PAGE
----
Dalhousie president shares lessons from MIT trip
University ‘mostly’ done fundraising to recoup money for entrepreneurship workshops
November 23, 2016, 8:17 pm ASTLast Updated: November 24, 2016, 11:29 am
A team of Nova Scotia executives has participated in a MIT entrepreneurial program paid for by Dalhousie, which university president Richard Florizone said will benefit future students.
The program, Regional Entrepreneurship Acceleration Program (REAP), is composed of four workshops that take place every six months. The first one took place from Oct. 17 to 19.
Florizone, the regional champion overseeing the Nova Scotia team, gave an update to the Dalhousie board of governors on Tuesday.
His presentation was done in tandem with Tracy Kitch, president and CEO of the IWK Health Centre, one of the executives sent to MIT. They highlighted things that they learned from the workshop, but also addressed concerns from the board members.
“As strong as our core team is, as Richard said, it is not inclusive and it is not meant to be inclusive,” Kitch said during the meeting. “It’s a core team that is going to do a lot of the heavy-lifting, but the success of MIT REAP will be about that: collaboration, those partnerships, that inclusivity and the collective impact that we’d have on this region.”
Some of the other team members include Chris Huskilson, CEO of Emera; John Risley, co-founder of Clearwater Fine Foods; and Murray Coolican, Nova Scotia’s deputy minister of business.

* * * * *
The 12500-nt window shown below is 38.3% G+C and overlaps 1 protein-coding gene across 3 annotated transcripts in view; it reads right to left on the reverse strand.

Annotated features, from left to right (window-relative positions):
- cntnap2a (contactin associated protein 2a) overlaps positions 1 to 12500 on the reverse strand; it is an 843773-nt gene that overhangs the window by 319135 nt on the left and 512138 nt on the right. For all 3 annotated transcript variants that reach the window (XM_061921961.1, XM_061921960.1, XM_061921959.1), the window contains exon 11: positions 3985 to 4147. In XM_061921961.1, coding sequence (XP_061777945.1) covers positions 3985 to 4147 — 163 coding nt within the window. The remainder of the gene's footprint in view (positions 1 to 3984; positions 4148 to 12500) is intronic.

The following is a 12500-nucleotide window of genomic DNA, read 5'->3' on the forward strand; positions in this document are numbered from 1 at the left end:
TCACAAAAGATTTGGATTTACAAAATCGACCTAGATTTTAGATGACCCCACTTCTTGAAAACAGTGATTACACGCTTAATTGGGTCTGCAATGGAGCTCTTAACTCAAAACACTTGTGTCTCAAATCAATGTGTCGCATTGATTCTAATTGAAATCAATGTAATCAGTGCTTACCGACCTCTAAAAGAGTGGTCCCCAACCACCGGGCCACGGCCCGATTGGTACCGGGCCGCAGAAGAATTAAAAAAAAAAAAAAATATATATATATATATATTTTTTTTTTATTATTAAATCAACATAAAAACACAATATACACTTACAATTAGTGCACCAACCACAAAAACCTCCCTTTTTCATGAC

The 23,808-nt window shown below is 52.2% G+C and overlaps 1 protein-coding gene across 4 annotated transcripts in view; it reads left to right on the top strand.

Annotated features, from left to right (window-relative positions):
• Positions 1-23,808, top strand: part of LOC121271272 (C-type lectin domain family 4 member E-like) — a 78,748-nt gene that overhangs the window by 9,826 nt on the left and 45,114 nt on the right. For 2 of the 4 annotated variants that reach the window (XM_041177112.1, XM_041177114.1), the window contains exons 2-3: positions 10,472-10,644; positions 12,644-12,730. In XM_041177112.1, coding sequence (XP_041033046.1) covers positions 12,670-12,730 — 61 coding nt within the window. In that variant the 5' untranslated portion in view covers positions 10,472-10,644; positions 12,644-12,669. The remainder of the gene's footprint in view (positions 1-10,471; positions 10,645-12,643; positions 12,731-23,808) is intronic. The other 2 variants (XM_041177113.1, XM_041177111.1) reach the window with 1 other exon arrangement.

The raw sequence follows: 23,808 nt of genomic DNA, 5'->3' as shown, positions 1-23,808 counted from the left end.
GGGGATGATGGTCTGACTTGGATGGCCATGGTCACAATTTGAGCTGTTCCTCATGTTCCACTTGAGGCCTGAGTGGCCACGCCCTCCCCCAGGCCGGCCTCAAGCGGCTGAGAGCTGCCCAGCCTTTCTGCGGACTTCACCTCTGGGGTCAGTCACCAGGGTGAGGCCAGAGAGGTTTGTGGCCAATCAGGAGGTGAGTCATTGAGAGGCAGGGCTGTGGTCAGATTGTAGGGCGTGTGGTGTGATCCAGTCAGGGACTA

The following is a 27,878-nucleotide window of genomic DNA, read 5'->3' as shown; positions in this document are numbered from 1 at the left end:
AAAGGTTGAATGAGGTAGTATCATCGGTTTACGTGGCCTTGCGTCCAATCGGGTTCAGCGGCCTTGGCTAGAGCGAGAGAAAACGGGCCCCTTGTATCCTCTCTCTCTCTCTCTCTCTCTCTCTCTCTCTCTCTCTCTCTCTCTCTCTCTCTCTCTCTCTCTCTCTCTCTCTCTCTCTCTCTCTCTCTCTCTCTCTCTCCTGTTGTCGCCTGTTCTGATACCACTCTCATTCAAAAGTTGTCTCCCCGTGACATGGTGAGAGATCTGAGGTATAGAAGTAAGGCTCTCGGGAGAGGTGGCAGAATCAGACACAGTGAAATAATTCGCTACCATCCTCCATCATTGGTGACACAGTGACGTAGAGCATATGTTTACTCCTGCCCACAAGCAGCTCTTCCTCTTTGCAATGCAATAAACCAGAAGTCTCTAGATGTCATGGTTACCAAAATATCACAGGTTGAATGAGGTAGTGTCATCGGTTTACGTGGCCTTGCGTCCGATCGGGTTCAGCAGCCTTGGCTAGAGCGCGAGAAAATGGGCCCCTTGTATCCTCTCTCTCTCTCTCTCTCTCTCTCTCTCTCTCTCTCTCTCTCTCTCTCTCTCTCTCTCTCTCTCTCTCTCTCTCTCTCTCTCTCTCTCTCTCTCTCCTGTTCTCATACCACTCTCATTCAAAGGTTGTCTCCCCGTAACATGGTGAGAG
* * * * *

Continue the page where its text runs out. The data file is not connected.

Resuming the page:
Kitch said there’s value to the MIT program, citing the link between the life sciences and the IWK as an example.
“When we think about our scientific community and the future generation of health-care professionals, we need these kinds of environments that would help foster their creativity and culture of innovation,” she said.
Bart Soroka, board of governors representative for the Dalhousie Student Union, raised some concerns during the meeting.
“I still have to address what’s an elephant in the room for me,” Soroka said, adding that the university should have “consultations with students to understand what [REAP] is actually about.”
Soroka was referring to student reactions when they heard that the program costs $300,000 US and Dalhousie paid the bill upfront instead of waiting for external funders.
Florizone updated board members on the cost recouping process, saying that “most of it has been raised.”
“From the university’s perspective, this is about the students,” he said. “I wouldn’t do this unless I thought it would yield great things for the students, and I believe it will.”